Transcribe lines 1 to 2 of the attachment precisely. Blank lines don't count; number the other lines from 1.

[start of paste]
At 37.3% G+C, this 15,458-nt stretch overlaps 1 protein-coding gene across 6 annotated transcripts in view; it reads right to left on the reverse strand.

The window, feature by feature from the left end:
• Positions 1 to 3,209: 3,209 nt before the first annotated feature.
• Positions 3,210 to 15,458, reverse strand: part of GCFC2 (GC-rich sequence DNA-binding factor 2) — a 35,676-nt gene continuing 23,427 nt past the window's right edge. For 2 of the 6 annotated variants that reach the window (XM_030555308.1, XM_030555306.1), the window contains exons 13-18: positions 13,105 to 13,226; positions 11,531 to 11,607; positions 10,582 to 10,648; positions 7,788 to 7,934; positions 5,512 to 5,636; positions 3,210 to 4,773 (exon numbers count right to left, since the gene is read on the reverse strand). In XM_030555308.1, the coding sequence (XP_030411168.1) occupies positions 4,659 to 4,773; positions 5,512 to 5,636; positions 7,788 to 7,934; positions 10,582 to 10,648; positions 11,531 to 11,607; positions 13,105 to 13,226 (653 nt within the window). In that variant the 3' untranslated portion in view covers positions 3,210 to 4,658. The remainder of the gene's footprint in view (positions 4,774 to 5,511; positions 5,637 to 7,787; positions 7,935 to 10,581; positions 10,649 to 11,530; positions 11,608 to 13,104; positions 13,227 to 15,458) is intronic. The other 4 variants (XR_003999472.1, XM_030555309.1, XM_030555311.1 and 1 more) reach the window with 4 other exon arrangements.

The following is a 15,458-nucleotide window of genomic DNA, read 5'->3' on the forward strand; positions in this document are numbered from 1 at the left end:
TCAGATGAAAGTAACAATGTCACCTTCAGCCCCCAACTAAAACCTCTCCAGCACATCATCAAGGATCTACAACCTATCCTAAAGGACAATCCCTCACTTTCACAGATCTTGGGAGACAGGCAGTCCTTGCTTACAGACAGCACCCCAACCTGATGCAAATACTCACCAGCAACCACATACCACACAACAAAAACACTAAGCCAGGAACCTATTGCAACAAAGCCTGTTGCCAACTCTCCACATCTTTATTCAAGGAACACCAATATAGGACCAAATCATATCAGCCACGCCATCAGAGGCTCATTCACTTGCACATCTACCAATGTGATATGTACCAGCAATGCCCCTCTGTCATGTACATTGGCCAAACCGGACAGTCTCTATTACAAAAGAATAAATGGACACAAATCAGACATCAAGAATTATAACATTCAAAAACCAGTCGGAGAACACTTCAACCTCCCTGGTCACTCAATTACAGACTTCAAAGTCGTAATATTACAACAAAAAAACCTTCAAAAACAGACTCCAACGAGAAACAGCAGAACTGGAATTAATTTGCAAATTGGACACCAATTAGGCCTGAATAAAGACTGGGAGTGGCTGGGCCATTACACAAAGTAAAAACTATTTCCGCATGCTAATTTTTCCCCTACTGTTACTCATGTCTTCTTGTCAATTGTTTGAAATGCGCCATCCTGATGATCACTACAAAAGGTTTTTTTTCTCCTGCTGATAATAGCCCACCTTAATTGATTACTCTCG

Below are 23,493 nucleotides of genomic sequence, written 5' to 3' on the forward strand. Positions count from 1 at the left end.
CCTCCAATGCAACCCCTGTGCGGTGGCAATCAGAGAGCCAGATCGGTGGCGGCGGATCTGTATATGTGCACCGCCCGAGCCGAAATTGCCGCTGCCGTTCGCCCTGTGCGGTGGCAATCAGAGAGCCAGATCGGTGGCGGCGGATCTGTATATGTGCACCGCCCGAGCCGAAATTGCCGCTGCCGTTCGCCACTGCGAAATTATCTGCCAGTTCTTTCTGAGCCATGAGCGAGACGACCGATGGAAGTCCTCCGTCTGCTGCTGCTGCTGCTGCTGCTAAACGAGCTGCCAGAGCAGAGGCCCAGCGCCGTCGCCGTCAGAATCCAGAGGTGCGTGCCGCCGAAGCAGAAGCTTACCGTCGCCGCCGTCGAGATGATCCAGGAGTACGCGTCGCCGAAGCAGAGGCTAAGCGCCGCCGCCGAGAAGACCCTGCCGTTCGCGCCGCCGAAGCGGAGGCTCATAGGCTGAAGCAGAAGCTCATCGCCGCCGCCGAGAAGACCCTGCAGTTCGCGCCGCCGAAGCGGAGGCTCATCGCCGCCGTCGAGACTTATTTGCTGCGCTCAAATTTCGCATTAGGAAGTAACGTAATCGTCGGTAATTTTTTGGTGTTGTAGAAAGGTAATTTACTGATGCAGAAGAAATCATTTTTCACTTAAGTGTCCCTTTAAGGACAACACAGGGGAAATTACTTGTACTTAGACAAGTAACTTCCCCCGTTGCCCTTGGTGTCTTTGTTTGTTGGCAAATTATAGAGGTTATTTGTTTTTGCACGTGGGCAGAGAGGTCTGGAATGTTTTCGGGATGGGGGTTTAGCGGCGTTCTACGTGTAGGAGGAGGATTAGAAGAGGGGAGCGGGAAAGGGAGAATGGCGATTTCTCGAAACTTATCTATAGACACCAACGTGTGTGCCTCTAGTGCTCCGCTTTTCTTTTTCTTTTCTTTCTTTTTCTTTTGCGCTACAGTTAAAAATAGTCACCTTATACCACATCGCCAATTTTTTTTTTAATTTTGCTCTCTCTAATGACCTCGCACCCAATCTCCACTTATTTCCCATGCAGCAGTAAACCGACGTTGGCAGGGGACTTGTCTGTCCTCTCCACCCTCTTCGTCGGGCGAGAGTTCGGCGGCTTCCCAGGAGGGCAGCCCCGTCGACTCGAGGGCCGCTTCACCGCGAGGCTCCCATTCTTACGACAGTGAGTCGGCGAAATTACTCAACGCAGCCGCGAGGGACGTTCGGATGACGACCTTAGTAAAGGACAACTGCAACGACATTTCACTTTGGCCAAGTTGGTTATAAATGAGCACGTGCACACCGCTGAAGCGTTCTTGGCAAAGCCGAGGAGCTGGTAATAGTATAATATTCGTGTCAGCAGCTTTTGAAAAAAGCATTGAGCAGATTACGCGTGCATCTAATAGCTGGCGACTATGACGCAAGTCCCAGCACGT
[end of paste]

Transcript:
At 37.3% G+C, this 15,458-nt stretch overlaps 1 protein-coding gene across 6 annotated transcripts in view; it reads right to left on the reverse strand.

The window, feature by feature from the left end: